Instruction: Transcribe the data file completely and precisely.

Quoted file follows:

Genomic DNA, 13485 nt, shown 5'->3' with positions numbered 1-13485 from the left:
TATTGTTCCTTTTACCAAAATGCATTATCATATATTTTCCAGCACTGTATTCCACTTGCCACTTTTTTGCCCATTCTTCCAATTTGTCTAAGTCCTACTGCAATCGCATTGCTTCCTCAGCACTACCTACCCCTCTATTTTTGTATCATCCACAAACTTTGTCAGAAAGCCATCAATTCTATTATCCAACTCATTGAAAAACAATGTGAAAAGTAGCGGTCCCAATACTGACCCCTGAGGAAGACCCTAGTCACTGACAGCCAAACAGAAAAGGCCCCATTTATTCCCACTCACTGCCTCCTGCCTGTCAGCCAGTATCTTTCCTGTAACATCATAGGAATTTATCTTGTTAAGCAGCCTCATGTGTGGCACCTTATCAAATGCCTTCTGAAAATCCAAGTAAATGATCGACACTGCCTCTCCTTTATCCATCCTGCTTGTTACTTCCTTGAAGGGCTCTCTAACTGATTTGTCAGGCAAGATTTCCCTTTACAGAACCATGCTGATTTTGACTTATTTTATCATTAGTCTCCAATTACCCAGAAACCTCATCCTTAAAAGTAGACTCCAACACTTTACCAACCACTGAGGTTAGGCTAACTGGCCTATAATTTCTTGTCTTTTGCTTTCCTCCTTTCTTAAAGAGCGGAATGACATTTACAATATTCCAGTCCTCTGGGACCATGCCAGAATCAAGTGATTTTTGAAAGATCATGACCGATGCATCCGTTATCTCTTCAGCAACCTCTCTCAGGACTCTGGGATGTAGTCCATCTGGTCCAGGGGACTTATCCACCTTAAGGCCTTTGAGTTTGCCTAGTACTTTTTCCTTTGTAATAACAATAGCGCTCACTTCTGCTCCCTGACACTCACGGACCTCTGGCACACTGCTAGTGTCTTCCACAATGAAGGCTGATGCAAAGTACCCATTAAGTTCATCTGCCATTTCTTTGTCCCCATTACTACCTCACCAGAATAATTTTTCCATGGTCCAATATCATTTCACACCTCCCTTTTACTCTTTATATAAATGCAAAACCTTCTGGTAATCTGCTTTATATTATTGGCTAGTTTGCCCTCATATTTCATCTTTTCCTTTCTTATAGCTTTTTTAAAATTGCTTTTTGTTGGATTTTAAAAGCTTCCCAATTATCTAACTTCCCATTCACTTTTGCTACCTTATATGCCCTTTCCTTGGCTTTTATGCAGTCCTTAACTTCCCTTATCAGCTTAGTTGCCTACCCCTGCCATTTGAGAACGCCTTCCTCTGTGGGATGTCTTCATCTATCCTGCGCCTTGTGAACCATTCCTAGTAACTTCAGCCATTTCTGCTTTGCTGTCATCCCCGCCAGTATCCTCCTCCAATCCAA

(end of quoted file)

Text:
Genomic DNA, 13485 nt, shown 5'->3' with positions numbered 1-13485 from the left:
TATTGTTCCTTTTACCAAAATGCATTATCATATATTTTCCAGCACTGTATTCCACTTGCCACTTTTTTGCCCATTCTTCCAATTTGTCTAAGTCCTACTGCAATCGCATTGCTTCCTCAGCACTACCTACCCCTCTATTTTTGTATCATCCACAAACTTTGTCAGAAAGCCATCAATTCTATTATCCAACTCATTGAAAAACAATGTGAAAAGTAGCGGTCCCAATACTGACCCCTGAGGAAGACCCTAGTCACTGACAGCCAAACAGAAAAGGCCCCATTTATTCCCACTCACTGCCTCCTGCCTGTCAGCCAGTATCTTTCCTGTAACATCATAGGAATTTATCTTGTTAAGCAGCCTCATGTGTGGCACCTTATCAAATGCCTTCTGAAAATCCAAGTAAATGATCGACACTGCCTCTCCTTTATCCATCCTGCTTGTTACTTCCTTGAAGGGCTCTCTAACTGATTTGTCAGGCAAGATTTCCCTTTACAGAACCATGCTGATTTTGACTTATTTTATCATTAGTCTCCAATTACCCAGAAACCTCATCCTTAAAAGTAGACTCCAACACTTTACCAACCACTGAGGTTAGGCTAACTGGCCTATAATTTCTTGTCTTTTGCTTTCCTCCTTTCTTAAAGAGCGGAATGACATTTACAATATTCCAGTCCTCTGGGACCATGCCAGAATCAAGTGATTTTTGAAAGATCATGACCGATGCATCCGTTATCTCTTCAGCAACCTCTCTCAGGACTCTGGGATGTAGTCCATCTGGTCCAGGGGACTTATCCACCTTAAGGCCTTTGAGTTTGCCTAGTACTTTTTCCTTTGTAATAACAATAGCGCTCACTTCTGCTCCCTGACACTCACGGACCTCTGGCACACTGCTAGTGTCTTCCACAATGAAGGCTGATGCAAAGTACCCATTAAGTTCATCTGCCATTTCTTTGTCCCCATTACTACCTCACCAGAATAATTTTTCCATGGTCCAATATCATTTCACACCTCCCTTTTACTCTTTATATAAATGCAAAACCTTCTGGTAATCTGCTTTATATTATTGGCTAGTTTGCCCTCATATTTCATCTTTTCCTTTCTTATAGCTTTTTTAAAATTGCTTTTTGTTGGATTTTAAAAGCTTCCCAATTATCTAACTTCCCATTCACTTTTGCTACCTTATATGCCCTTTCCTTGGCTTTTATGCAGTCCTTAACTTCCCTTATCAGCTTAGTTGCCTACCCCTGCCATTTGAGAACGCCTTCCTCTGTGGGATGTCTTCATCTATCCTGCGCCTTGTGAACCATTCCTAGTAACTTCAGCCATTTCTGCTTTGCTGTCATCCCCGCCAGTATCCTCCTCCAATCCAA